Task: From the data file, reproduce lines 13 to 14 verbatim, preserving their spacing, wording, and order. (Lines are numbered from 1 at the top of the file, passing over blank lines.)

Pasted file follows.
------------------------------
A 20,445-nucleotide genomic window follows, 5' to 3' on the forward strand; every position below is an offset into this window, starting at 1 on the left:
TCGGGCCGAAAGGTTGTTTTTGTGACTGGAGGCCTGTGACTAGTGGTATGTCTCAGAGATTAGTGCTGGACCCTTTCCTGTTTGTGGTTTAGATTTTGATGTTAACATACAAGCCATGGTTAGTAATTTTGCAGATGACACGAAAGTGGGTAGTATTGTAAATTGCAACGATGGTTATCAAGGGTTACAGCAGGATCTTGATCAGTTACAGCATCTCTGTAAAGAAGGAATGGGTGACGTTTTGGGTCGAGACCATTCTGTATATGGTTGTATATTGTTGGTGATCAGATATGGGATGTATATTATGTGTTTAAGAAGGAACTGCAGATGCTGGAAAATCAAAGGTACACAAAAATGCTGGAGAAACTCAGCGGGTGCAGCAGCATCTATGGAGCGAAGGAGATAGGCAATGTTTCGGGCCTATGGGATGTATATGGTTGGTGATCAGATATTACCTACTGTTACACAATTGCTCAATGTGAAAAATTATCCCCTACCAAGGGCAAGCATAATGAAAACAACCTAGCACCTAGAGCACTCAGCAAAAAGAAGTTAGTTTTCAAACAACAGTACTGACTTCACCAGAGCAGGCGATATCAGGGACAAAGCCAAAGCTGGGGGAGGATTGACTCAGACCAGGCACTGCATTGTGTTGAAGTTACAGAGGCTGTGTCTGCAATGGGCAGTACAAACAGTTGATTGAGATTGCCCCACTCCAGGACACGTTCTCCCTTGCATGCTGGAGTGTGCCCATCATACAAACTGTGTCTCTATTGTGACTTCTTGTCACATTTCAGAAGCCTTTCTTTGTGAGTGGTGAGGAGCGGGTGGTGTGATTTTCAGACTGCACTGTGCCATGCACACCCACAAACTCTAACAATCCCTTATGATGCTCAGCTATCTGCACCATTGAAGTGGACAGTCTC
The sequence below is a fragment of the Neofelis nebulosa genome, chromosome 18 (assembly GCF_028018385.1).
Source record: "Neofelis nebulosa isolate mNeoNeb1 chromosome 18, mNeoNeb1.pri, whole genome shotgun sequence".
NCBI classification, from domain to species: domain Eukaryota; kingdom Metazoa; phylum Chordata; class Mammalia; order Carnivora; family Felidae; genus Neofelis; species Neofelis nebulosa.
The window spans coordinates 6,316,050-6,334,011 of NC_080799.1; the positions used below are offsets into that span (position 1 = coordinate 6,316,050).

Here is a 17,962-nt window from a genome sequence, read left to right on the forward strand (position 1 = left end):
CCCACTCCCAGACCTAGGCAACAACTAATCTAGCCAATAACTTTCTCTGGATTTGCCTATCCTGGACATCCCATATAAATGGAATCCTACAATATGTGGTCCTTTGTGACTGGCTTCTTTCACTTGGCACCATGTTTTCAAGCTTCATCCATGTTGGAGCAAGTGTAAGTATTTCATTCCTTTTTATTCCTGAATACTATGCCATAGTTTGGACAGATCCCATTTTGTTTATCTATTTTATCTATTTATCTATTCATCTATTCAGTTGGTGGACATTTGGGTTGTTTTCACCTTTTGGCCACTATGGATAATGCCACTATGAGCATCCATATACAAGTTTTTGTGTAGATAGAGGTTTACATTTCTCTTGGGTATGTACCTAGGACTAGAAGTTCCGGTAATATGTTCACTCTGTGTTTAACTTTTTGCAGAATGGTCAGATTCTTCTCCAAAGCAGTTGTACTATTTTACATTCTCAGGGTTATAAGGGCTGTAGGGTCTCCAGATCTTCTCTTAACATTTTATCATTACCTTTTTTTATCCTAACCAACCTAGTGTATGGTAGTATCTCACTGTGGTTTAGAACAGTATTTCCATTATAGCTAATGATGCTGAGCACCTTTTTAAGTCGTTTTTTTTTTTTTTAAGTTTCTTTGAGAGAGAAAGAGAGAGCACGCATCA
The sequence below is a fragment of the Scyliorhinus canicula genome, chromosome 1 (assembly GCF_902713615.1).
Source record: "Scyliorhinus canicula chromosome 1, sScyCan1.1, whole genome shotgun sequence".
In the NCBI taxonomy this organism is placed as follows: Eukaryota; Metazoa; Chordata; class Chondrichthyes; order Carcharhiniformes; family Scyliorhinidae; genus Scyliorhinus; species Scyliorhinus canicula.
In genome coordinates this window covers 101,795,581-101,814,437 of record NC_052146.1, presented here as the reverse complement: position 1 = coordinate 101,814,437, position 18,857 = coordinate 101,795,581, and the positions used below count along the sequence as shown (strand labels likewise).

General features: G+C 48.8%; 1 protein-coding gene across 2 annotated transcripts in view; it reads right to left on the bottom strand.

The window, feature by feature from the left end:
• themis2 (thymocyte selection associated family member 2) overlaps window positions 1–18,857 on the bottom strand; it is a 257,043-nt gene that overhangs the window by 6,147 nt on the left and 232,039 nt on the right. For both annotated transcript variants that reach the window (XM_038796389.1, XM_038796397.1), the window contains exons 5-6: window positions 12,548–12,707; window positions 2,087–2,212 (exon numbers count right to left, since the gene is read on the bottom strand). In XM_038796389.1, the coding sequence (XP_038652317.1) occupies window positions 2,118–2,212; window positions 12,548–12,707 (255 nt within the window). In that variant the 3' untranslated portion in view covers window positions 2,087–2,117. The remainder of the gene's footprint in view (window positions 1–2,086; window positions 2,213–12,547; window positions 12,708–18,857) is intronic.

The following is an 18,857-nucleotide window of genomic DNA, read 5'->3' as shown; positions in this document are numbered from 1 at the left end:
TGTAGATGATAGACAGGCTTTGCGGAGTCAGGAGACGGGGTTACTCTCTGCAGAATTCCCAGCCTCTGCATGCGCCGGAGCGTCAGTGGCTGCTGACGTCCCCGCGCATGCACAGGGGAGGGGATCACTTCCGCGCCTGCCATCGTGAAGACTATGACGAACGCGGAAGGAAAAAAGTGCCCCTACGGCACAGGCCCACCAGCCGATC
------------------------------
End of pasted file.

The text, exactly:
General features: G+C 48.8%; 1 protein-coding gene across 2 annotated transcripts in view; it reads right to left on the bottom strand.

The window, feature by feature from the left end: